Other blockchain application scenarios in aviation include the secure management of certification from aviation authorities and technicians’ job cards.

Blockchain may be the answer for better cybersecurity

When it comes to protecting digital assets, the banking and A&D industries have a lot in common. Both need a safe way to communicate and conduct transactions across the global value chain.

In the A&D industry, however, cybersecurity needs to extend from the Defense Department to the manufacturer to its suppliers and throughout the complete ecosystem. The industry is realizing that blockchain may offer an answer.

Last fall, the U.S. House of Representatives passed a non-binding resolution calling for a national technology innovation policy. It includes language that supports digital currencies and blockchain technology. Rep. Michael Burgess, a Republican from Texas, said at the hearing: “There’s no doubt that blockchain innovations are on the cutting-edge today.”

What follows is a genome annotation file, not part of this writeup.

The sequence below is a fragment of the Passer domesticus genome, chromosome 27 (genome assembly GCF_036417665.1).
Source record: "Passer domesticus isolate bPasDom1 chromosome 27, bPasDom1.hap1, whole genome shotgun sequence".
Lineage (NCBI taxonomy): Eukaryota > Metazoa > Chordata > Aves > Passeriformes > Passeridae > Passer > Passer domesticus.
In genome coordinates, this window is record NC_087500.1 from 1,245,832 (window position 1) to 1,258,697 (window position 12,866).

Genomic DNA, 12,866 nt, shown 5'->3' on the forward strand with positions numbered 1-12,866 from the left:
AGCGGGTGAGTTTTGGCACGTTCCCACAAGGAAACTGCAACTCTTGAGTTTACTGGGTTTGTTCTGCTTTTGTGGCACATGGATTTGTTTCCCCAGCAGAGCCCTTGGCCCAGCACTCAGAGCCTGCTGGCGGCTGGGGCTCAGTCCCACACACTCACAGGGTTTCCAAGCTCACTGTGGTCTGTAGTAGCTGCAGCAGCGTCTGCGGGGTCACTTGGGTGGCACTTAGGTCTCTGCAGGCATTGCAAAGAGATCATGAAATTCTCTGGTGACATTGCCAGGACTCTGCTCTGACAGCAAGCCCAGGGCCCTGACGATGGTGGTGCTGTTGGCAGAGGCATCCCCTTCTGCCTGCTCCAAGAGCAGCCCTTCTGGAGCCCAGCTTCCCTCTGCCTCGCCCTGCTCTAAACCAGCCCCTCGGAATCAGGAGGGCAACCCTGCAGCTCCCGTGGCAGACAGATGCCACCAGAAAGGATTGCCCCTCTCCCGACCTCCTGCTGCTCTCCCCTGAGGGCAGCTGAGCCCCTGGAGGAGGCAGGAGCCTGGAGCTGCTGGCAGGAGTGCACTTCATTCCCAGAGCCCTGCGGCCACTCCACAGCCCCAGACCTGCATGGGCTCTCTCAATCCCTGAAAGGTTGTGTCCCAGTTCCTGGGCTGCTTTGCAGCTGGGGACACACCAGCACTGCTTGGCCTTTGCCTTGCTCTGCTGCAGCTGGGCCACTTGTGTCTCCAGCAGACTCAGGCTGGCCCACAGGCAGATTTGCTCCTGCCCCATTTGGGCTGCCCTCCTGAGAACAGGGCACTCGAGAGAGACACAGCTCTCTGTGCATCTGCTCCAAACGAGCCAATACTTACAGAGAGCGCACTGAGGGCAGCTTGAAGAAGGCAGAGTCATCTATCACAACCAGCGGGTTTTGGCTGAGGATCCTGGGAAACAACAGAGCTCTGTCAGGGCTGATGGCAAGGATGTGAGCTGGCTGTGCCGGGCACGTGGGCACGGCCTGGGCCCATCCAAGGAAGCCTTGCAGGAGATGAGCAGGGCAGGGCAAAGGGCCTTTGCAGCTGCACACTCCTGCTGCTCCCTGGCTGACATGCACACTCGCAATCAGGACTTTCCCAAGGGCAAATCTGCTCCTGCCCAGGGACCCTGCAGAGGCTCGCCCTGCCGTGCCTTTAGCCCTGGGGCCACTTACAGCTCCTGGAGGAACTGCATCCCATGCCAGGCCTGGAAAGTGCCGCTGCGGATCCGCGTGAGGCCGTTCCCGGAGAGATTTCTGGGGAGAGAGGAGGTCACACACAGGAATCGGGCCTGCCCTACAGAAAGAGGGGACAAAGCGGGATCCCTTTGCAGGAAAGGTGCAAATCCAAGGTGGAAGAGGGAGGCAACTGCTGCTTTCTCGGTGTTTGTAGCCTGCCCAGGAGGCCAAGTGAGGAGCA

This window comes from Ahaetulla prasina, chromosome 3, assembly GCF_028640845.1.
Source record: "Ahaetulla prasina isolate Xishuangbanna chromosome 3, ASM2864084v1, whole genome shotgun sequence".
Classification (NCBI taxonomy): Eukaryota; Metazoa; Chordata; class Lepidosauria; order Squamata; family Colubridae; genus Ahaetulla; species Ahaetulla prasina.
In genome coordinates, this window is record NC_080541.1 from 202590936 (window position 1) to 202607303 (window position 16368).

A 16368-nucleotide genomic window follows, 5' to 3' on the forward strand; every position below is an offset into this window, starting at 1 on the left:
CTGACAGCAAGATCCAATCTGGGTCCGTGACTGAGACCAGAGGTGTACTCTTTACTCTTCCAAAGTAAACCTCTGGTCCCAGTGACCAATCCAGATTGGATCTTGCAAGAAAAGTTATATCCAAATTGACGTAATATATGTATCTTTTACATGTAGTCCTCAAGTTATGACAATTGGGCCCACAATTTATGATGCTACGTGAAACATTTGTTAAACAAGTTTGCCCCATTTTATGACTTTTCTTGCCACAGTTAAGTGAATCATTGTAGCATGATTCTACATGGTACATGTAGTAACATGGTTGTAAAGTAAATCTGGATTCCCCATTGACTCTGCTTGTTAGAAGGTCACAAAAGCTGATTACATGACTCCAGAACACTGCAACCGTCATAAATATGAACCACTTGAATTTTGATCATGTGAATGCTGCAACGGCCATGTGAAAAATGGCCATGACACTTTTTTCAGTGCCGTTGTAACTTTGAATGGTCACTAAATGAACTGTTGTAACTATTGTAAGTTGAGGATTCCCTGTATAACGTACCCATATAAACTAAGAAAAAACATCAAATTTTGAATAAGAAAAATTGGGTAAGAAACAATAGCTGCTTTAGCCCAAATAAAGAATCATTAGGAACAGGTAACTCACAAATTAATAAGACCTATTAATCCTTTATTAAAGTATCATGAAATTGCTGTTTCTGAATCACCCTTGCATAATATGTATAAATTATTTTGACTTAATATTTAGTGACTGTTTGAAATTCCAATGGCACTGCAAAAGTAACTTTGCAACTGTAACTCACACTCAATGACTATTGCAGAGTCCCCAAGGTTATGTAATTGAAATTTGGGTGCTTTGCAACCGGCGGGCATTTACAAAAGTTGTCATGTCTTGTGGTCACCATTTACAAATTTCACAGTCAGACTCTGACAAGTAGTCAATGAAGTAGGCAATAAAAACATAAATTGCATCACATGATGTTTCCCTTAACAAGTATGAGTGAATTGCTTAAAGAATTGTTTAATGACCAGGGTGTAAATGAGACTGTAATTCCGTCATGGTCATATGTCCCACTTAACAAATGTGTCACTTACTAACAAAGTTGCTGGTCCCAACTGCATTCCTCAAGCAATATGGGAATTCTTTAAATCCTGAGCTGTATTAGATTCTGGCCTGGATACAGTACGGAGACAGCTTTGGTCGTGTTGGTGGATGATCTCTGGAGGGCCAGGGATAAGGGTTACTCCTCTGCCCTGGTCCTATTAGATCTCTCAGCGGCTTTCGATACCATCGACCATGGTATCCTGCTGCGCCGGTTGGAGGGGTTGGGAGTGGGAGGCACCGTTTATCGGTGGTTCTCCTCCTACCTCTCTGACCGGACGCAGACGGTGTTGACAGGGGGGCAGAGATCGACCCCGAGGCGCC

Are you looking to innovate with blockchain technology in aerospace and defense? Do you want to become the new hero to your business? At SAPPHIRE NOW, you can visit with the SAP A&D experts and see the latest technologies and solutions in action. Learn more about SAPPHIRE NOW and secure your spot today!

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Thomas Pohl

About Thomas Pohl

Thomas Pohl is a Senior Director Marketing at SAP. He helps global aerospace and defense companies to simplify their business by taking innovative software solutions to market.

Industry 4.0: Digital Transformation In Manufacturing

Sandeep Raut

Manufacturing companies have traditionally been slow to react to the advent of digital technologies like intelligent robots, drones, sensor technology, artificial intelligence, nanotechnology, and 3D printing.